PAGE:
Page 1 of 2 12 LastLast
Results 1 to 10 of 14

Thread: another microphone query

  1. Default another microphone query

    I am in need of a microphone for some filming next month on a steam loco footplate. I have tried filming on the footplate before with my canon hf20's inbuilt mike - it's not too bad providing I do not lean out of the cab window and get wind noise. I need something easily portable so the mike can be inside the cab and I can lean out holding on with one hand. Hopefully one mike can cover all shots, lineside run past, cab rides etc etc.
    I have read about no such thing as a cheap mike but cannot really stretch to £500 although it should be better quality than the inbuilt mike.

    PS Otherwise should I be looking at either of these
    Sennheiser K6 Powering Module with ME66 short gun £385
    AKG Blue Line Microphone Combination, C 391 B ----- big price differences £232 - £332
    Last edited by smokeyone; 03-30-2010 at 10:38 AM. Reason: update

  2. #2
    Join Date
    Mar 2005
    Blog Entries


    Both the Sennheiser K6 and the AKG Blueline are excellent and way, way better than the camcorder's mike. My impression is that the AKG is slightly more robust and it definitely is smaller than the Senny. I would get it with a CK93 capsule (the hypercardiod) which is a bit more directional than the CK91 which is suggested as "standard"

    You can get the Se300 pre-amp and the capsules from Thomann Cyberstore a firm which i can honestly recommend for value-for-money and reliability.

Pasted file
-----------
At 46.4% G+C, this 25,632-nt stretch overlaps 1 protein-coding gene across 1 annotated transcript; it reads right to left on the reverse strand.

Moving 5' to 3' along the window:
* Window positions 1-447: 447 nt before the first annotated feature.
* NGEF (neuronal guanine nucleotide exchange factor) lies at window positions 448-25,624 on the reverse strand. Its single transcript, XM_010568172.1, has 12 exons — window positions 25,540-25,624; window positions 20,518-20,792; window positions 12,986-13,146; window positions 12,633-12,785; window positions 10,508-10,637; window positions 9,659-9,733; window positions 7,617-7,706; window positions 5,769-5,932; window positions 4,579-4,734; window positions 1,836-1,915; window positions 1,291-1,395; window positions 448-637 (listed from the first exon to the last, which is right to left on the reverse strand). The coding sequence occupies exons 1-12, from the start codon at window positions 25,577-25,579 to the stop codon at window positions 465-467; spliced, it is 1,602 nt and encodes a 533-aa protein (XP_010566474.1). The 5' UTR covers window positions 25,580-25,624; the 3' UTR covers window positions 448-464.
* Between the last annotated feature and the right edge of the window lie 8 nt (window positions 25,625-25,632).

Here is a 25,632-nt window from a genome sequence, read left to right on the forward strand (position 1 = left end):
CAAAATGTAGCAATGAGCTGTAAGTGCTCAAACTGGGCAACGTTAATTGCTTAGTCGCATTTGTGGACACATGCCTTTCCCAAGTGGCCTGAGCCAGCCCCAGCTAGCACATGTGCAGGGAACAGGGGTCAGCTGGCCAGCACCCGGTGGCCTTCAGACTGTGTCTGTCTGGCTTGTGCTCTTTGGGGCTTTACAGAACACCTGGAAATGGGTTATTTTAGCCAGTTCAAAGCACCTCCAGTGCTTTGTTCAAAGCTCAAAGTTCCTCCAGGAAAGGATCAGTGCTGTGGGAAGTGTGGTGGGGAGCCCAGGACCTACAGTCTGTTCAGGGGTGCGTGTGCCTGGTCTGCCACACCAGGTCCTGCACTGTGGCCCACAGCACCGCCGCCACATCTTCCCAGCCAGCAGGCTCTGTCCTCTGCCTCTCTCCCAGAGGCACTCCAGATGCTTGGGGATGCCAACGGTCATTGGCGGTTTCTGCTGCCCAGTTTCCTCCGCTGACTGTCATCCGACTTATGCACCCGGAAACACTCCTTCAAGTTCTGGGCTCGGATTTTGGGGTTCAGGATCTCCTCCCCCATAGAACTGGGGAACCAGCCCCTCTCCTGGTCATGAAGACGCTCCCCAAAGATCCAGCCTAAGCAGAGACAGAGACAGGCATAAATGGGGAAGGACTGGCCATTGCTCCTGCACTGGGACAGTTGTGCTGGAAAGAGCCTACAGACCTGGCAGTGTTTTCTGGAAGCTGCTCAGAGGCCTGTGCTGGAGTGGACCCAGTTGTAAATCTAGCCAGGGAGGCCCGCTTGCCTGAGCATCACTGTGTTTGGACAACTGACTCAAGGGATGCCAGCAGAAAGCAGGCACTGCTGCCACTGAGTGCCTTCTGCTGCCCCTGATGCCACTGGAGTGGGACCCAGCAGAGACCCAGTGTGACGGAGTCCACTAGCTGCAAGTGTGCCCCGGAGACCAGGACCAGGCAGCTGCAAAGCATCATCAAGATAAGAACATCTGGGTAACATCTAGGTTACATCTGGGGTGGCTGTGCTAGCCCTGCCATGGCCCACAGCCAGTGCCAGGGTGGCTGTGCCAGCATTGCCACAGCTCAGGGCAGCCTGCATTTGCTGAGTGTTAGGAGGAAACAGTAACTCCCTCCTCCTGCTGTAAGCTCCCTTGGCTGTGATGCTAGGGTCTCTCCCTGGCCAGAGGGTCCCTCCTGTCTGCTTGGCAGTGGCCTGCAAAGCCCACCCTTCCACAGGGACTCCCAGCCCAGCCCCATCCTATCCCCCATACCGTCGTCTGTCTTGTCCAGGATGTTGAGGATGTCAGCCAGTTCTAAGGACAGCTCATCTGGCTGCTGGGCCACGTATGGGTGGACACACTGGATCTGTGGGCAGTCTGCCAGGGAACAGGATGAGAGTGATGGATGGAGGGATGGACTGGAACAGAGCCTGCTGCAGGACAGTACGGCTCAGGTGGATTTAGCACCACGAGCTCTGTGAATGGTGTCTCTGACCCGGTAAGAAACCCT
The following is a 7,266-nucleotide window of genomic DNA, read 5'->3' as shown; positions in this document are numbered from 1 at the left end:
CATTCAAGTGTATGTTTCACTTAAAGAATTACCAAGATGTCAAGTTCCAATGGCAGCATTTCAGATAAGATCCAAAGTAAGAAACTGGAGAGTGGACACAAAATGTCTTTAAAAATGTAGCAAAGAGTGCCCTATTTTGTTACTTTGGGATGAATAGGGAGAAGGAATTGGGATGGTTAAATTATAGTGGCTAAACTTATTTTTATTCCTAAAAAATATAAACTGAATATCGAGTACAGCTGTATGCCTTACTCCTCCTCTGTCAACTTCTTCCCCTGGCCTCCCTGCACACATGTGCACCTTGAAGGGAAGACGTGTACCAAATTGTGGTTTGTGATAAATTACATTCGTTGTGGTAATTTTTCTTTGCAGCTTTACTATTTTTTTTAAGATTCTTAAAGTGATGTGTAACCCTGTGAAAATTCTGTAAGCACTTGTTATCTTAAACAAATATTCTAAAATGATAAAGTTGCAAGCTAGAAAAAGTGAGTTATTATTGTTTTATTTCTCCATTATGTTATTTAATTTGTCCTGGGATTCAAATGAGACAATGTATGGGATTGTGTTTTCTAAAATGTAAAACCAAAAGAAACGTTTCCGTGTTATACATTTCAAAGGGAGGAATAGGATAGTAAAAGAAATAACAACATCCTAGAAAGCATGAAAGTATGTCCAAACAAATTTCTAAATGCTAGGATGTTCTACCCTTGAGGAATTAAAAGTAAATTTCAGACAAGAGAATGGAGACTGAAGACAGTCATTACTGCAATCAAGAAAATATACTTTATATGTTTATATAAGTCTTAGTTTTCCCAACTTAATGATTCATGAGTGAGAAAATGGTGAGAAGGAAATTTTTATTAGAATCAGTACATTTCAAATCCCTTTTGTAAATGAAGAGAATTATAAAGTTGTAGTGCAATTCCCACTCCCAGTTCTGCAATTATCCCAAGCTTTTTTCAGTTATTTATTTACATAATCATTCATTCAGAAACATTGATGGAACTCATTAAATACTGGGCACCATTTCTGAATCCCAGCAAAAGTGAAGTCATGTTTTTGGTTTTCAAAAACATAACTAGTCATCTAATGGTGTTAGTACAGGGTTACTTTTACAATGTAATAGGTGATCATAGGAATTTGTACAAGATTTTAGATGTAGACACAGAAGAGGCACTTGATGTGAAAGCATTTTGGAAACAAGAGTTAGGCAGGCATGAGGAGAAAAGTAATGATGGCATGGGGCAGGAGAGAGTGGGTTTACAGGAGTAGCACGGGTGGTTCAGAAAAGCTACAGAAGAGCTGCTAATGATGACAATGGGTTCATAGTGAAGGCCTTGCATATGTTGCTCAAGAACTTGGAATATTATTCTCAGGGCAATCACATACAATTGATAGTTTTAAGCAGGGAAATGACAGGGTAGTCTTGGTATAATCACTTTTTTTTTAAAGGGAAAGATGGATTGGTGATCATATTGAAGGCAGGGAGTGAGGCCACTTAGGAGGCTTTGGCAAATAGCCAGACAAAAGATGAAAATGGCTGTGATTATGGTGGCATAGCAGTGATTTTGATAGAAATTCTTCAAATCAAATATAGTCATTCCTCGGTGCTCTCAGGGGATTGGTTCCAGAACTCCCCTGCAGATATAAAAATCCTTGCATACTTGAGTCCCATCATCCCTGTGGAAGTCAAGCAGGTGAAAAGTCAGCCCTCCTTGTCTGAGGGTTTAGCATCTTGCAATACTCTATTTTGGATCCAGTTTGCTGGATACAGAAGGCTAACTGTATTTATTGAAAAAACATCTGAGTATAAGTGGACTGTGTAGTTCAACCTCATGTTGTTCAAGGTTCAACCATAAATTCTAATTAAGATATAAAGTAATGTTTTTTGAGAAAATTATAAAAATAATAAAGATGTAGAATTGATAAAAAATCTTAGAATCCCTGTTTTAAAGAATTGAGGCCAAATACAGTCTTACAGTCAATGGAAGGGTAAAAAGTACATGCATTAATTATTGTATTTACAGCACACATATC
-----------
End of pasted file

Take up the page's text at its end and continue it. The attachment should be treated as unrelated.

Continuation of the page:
My only reservation would be that the AKG requires 48v phantom power which I don't think the HF20 can deliver, in which case the choice is made for you in that the Sennheiser has a K6 power-preamp which can be powered from an AA battery (make sure you get the right one, there's one which only works on 48v phantom).

    Failing that... something like a Zoom H4 with built-in mics or the option to use 48v XLR mics might be worth looking at.

  3. Default

    Thank you very much for the detailed reply. Just what I needed. Of course this now merits further questions please..........

    I understand the Se300 pre-amp will run on 9v but I am guessing that's an external battery not a handy internal one like the Sennheiser K6 power-preamp. However if the AKG is much smaller than the Sennheiser then I guess I could cobble something together for the 9v supply.

    Please could you explain ..Zoom H4 with built-in mics or the option to use 48v XLR mics

    Lastly I assume the AKG C1000s mikes would not be any good at all - seems to be a few around secondhand...

    PS Just realised there are phantom power supply adapters.....
    Last edited by smokeyone; 03-30-2010 at 01:38 PM.

  4. #4
    Join Date
    Mar 2005
    Blog Entries


    I've got the AKG and the K6 and, as far as I know, the Se300 will only work with 48v phantom power.

    The Zoom H4 is a separate sound recorder which has built-in microphones which are quite good, but it also has the ability to accept external microphones and supply them with 48v phantom power.

    Yes, you can get 48v phantom power supplies but, if you're working on your own without a dedicated sound recordist, the cheap ones can be a bit of a pain, purely on the size/weight front.

    AKG 1000 mics are popular with home-musicians but I've never used one, nor seen one used in a video context so I can't tell you anything about them.